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Stroke Recovery and Rehabilitation

Types of Stroke Rehabilitation Programs

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For stroke survivors and their families, a good rehabilitation program is key to recovery.
When an elderly person has a stroke, the amount of rehabilitation and the success of that
rehabilitation depends on:

  • Amount of damage to the brain

  • Skill on the part of the rehabilitation team

  • Cooperation of caregivers, family and friends.

  • Timing of rehabilitation - the earlier it begins the more likely survivors are to regain lost abilities and skills

Depending on the severity of the stroke, elderly survivors' lives and their ability to perform daily function can vary greatly. Because stroke survivors often have complex rehabilitation needs, progress and recovery are unique for each person.

Although a majority of functional abilities may be restored soon after a stroke, recovery is an ongoing process. The goal of rehabilitation is to enable a senior who has experienced a stroke to reach the highest possible level of independence and be as productive as possible.

Types of Stroke Rehabilitation Programs

There are several different types of programs and facilities that treat elderly stroke patients:

  • Hospital programs in an acute care facility or a rehabilitation hospital

  • Long-term care facility with therapy and skilled nursing care

  • Outpatient programs

  • Home-based programs

  • Rehabilitation Specialists

Steps to Take After a Stroke

By learning available options and approaching these choices with patience and courage, you can help ease the recovery process and provide guidance and support.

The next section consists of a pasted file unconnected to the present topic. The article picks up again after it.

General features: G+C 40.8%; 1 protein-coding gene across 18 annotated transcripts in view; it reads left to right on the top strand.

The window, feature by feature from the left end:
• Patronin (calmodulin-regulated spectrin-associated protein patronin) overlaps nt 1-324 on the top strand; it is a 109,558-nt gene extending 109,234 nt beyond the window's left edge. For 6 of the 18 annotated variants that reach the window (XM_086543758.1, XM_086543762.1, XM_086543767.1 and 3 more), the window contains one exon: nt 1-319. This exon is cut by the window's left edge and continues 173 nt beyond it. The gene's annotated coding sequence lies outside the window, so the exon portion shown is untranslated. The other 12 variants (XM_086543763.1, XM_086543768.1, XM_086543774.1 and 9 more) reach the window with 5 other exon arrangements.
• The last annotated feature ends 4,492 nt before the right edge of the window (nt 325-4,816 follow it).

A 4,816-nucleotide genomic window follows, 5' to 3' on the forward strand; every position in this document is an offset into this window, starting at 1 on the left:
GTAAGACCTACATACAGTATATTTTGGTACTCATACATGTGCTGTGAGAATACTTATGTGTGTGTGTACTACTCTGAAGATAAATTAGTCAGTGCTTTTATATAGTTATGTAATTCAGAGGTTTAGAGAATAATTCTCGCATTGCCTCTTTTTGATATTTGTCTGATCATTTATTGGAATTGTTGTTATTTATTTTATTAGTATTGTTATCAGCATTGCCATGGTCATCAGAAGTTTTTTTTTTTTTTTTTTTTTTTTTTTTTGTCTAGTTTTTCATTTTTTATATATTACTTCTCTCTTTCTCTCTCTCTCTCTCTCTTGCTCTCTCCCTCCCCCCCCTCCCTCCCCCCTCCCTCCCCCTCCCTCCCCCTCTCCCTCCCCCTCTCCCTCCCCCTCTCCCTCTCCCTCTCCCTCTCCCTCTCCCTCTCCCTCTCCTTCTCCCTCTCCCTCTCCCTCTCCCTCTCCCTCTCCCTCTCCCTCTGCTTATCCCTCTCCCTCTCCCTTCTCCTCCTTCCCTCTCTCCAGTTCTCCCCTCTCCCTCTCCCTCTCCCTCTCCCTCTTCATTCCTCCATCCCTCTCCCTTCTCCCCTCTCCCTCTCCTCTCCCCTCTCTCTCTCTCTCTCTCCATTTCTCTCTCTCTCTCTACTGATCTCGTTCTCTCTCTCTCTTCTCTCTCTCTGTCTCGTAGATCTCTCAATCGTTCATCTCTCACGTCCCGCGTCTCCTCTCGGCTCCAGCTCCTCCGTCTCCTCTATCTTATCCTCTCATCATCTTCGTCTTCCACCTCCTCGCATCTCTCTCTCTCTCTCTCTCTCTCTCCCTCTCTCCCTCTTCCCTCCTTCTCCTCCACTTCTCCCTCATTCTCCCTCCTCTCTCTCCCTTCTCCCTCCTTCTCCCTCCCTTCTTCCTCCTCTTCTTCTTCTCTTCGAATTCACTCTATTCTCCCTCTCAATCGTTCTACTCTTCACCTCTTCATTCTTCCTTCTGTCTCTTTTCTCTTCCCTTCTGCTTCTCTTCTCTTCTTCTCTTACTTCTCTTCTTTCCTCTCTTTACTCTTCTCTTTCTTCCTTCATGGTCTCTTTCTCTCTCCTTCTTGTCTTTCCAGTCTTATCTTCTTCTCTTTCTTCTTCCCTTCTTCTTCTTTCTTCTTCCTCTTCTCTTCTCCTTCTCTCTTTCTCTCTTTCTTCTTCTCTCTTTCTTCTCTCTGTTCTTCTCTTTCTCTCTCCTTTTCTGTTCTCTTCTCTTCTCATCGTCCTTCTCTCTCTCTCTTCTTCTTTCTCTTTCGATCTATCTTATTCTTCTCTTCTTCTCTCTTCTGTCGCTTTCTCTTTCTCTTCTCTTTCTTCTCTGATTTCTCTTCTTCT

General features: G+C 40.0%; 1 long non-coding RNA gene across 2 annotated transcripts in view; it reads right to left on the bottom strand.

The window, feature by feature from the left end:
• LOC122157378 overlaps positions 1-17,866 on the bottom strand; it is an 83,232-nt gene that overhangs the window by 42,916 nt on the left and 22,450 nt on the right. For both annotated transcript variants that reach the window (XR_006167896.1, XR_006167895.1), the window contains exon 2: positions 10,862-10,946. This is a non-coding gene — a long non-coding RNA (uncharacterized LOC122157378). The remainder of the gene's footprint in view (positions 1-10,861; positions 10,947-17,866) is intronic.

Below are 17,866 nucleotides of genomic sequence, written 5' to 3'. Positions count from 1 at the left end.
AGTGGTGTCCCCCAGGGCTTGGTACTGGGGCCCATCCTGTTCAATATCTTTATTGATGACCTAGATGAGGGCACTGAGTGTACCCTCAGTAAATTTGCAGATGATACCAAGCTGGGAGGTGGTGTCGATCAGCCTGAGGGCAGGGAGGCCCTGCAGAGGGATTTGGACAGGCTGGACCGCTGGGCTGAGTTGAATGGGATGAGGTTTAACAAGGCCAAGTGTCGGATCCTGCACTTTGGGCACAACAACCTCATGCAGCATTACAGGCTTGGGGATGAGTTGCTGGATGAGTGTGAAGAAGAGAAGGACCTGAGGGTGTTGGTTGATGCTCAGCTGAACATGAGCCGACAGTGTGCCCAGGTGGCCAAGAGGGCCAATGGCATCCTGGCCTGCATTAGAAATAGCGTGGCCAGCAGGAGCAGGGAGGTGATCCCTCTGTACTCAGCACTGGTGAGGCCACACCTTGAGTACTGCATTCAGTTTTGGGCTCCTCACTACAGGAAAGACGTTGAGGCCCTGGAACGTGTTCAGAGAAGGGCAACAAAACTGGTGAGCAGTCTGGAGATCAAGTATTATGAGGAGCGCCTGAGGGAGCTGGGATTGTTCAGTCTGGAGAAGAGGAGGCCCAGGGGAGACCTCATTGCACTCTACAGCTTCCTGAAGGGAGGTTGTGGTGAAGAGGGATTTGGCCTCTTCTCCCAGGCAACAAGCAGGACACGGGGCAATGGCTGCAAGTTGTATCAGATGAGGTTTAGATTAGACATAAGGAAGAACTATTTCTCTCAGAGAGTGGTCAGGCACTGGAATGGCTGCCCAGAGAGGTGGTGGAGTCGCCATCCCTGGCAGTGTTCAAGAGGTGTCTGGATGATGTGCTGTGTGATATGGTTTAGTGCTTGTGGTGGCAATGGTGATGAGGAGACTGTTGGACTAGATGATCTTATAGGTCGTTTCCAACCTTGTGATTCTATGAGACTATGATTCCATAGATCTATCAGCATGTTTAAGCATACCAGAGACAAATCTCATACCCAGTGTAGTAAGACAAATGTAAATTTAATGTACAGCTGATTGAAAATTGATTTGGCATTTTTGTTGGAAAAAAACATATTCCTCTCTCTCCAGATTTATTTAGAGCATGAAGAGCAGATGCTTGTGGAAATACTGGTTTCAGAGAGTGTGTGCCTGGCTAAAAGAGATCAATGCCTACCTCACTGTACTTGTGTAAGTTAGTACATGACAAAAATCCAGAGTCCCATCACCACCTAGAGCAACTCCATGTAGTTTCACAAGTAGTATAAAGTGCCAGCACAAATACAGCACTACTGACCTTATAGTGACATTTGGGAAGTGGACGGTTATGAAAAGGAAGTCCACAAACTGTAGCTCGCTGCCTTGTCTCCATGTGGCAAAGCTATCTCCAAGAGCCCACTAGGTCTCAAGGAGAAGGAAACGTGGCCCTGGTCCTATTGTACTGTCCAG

Choosing a Facility

The severity of stroke will be a determining factor in finding the proper facility to attend a rehabilitation program. Available rehabilitation facilities include:

  • A rehabilitation unit within a hospital
  • A rehabilitation hospital
  • A subacute care unit
  • Home therapy with or without outpatient care
  • A long-term facility with therapy and nursing care

Choosing a Program

Rehabilitation facilities offer programs that allow stroke survivors to re-learn everyday skills that are lost when part of the brain is damaged. The goal of these programs is for individuals to become as independent as possible. This goal is achieved by practicing different activities to increase strength, flexibility and endurance.

Doctors will examine important factors such as a patient's age, overall health and degree of abilities to decide on the best program. For some patients, this means choosing programs that address higher-level medical needs and provide regular treatment as well.

Each program comes with patient care provided by a specialized team made up of the following professionals: Physical, Recreational and Occupational Therapists; Social Workers and Case Managers; Neurologists and Neuropsychologists; Nurses and Dieticians; and Speech Pathologists.

Choosing Medication

Part of stroke recovery may require taking medications to prevent another stroke. A second stroke is likely to cause a greater degree of disability can be fatal.

Three primary categories of medication have proven to be most beneficial for patients recovering from strokes:

  • Antiplatelets such as Aspirin, Dipyridamole and Plavix keep platelets (blood cells) from sticking together and forming abnormal clots.
  • Antihypertensives such as Hyzaard, Cozaar and Micardis lower blood pressure to reduce the risk of stroke.
  • Anticoagulants such as Warfarin, Xarelto and Pradaxa interfere with certain blood components to prevention the formation of clots.

Choosing an Anticoagulant

All anticoagulants should be taken with care, as they increase the risk of uncontrollable bleeding events. Bleeding antidotes are available for some anticoagulants. For example, vitamin K can be administered if patients taking Warfarin experience bleeding. However, there are no antidotes for Xarelto or Pradaxa.

Pradaxa poses bleeding risks and has also been associated with increased cardiac risks. In 2011, 542 deaths were linked to Pradaxa use. Thus far, over 200 claims have been reported across the U.S., and have been consolidated into a multidistrict litigation (MDL) being held in the Southern District of Illinois.

Evaluating facilities, programs and medications can empower caretakers to make the best choices for those who have experienced strokes.

SOURCE: Alanna Ritchie is a content writer for Drugwatch.com, specializing in news about prescription drugs, medical devices and consumer safety.

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